The Ports of Indiana handled more than 7.7 million tons of cargo at its three ports in 2010 – an increase of eight percent over the previous year. New cargoes and agricultural-related shipments helped propel the state port system to its largest annual tonnage since 2006. The Ports of Indiana experienced business growth on several fronts in 2010, including the purchase of new land, construction of $12.5 million in new infrastructure, expansions at five port companies, opening of the ports’ largest facility and extension of foreign-trade zone services to more than 20 counties.
“The Ports of Indiana enjoyed one of best years on record in 2010,” said Rich Cooper, CEO of the Ports of Indiana. “Despite recent economic troubles, this is the third consecutive year that overall shipments have increased, and this was our second largest total in 12 years. What’s even more exciting is that many of last year’s developments were designed to seed future growth. A very high standard has been set for 2011 and we have to capitalize on the momentum we’ve built.”
In 2010, there were significant increases in shipments of grain, fertilizer and steel, but the biggest impact came from the arrival of new cargoes: ethanol, dried-distillers grain (DDGs) and “heavy lift” cargoes, which included building-size storage tanks, transformers and ship engines as well as a windmill project that required 11 shiploads of components. Worldwide demand for local grain drove up agricultural shipments for both outbound grain (13 percent) and inbound fertilizer (22 percent), while steel shipments gained momentum from a recovering U.S. manufacturing sector to increase 12 percent compared to 2009.
The Port of Indiana-Burns Harbor shipped 14-times more heavy lift cargo in 2010 than the previous year, which resulted in a 43-percent increase in overall shipments and a total tonnage of 1.8 million. On the Ohio River, the Port of Indiana-Jeffersonville handled 1.7 million tons of cargo, an increase of 27 percent over the previous year and the fourth largest annual total in port history. The Port of Indiana-Mount Vernon recorded its second highest cargo volume since 1996, with more than 4.2 million tons in 2010.
Mount Vernon tonnage got a late boost from the opening of the largest facility ever built at Indiana’s three ports as Aventine Renewable Energy completed construction on a 110-million gallon ethanol plant in December. The 112-acre facility is expected to process 40 million bushels of corn from local farmers in 2011, nearly three-times the port’s corn volume in previous years. With the recent opening of two area ethanol plants – Aventine and nearby Abengoa Bioenergy – Consolidated Grain and Barge expanded its port operations by opening a unique rail-to-barge terminal that began transloading ethanol and dried distillers grain midway through 2010. To keep up with this growth, the port expanded its own boundary with the purchase of 110 acres on its eastern border, bringing the total size of the port to 965 acres with 300 acres available for future development.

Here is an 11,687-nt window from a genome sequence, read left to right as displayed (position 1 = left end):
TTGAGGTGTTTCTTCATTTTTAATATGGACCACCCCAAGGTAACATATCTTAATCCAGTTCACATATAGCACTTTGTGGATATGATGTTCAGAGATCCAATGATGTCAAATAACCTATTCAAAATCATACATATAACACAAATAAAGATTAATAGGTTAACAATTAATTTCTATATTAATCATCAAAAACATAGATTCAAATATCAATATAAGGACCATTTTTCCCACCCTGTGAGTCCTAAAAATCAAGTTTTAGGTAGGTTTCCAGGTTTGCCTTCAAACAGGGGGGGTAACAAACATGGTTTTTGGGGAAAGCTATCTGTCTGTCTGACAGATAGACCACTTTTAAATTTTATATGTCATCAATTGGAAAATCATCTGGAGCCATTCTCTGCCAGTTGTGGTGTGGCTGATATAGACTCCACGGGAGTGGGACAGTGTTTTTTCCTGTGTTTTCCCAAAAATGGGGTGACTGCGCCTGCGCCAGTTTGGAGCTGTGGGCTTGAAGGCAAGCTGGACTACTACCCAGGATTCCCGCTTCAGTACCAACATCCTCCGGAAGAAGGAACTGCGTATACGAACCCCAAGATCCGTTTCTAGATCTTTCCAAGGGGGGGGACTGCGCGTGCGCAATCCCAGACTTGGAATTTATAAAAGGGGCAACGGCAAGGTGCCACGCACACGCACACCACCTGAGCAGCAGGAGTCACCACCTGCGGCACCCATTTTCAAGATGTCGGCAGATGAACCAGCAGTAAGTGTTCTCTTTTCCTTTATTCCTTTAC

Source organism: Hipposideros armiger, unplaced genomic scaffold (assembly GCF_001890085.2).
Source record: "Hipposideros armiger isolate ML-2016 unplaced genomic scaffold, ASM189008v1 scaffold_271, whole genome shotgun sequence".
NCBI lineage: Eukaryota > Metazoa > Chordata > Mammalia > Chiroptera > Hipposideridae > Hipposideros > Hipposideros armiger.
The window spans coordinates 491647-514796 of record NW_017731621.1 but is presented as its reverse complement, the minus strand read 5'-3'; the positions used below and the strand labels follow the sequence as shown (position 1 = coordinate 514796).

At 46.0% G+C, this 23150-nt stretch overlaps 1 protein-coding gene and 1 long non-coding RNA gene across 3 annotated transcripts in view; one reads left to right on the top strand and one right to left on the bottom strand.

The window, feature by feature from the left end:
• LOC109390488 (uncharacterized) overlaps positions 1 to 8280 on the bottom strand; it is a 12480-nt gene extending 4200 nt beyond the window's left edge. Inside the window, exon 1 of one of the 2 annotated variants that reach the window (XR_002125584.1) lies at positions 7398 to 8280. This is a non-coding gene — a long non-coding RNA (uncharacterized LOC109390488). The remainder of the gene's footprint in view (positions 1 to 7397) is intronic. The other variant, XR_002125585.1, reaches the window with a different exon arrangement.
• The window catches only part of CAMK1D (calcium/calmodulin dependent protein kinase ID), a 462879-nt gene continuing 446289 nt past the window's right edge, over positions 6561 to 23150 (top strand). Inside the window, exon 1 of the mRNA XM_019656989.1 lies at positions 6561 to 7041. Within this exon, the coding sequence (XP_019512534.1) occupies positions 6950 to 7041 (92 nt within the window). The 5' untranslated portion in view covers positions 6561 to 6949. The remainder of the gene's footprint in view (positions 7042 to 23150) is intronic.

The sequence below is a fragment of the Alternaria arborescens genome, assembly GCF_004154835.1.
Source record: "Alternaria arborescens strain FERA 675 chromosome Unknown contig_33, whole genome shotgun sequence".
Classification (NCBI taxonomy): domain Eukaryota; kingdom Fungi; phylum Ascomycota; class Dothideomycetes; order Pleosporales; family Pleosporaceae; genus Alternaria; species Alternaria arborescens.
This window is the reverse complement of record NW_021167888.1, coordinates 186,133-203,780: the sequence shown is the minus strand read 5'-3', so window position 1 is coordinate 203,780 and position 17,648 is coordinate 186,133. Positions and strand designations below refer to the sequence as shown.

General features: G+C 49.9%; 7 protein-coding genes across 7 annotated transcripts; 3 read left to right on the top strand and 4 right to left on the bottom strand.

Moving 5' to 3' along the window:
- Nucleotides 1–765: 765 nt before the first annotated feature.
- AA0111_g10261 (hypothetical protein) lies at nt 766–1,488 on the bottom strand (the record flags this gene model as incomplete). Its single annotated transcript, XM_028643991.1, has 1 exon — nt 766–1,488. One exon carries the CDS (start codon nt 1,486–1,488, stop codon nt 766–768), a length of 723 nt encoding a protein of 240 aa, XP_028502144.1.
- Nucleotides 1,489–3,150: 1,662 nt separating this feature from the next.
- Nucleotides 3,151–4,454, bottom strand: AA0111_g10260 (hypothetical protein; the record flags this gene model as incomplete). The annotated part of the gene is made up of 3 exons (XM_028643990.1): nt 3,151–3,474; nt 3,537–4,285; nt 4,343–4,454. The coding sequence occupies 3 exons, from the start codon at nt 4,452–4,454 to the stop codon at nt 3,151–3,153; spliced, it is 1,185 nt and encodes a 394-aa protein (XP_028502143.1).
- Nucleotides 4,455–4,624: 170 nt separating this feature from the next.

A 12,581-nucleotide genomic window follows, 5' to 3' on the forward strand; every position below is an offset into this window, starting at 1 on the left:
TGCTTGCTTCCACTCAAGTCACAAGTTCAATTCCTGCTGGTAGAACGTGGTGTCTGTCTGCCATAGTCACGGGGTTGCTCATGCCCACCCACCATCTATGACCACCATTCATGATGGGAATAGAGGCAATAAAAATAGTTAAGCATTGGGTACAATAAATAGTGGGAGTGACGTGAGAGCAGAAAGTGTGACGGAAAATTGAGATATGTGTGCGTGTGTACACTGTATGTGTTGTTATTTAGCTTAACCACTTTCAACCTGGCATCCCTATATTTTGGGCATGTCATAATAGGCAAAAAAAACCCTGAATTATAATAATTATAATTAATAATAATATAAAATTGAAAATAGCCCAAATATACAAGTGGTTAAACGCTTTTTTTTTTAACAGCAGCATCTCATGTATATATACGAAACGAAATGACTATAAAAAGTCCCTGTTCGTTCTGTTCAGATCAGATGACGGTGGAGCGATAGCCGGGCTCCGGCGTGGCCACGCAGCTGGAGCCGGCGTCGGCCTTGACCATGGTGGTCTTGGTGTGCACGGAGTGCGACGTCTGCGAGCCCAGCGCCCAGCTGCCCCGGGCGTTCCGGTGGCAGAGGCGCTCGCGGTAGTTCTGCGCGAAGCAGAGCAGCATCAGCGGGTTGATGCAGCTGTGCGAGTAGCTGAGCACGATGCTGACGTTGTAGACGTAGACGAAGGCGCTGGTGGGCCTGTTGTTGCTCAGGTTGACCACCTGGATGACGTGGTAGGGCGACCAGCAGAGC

In Jeffersonville, four port companies made significant expansions to facilities during 2010. Consolidated Grain and Barge upgraded a barge-loading conveyor, Idemitsu Lubricants America Corp. added petroleum storage, Steel Dynamics began constructing a new distribution facility, and Voss/Clark Industries started working on additional space for new processing equipment.
“Our primary goal is to create a sustainable competitive advantage for our port companies and the state of Indiana,” Cooper said. “It’s very gratifying to see so many of our customers choosing to expand their operations at our ports. These companies are our long-term partners and we want to do everything possible to help them grow their businesses for many years to come.”
In 2010, the Ports of Indiana expanded a new foreign-trade zone (FTZ) program to more than 20 counties surrounding the ports. FTZs are special distinctions granted by the U.S. Department of Commerce to help U.S. companies compete in global markets by reducing, postponing or eliminating duties on certain foreign products brought into a pre-approved zone. The Ports of Indiana became the first FTZ grantee in the nation to receive multiple “Alternative Site Framework” designations, which will reduce the time, paperwork and cost for local companies to apply for FTZs.
A study released in 2010 showed that Indiana’s ports contribute $5.4 billion in to the state economy each year, along with $233 million in tax revenue and 43,000 jobs. This study – conducted by Martin Associates and peer reviewed by economics professors from Indiana University, Purdue University and the University of Notre Dame – showed the annual contribution of Indiana’s ports was more than triple the economic impact measured in 1999.
SOURCE: Ports of Indiana
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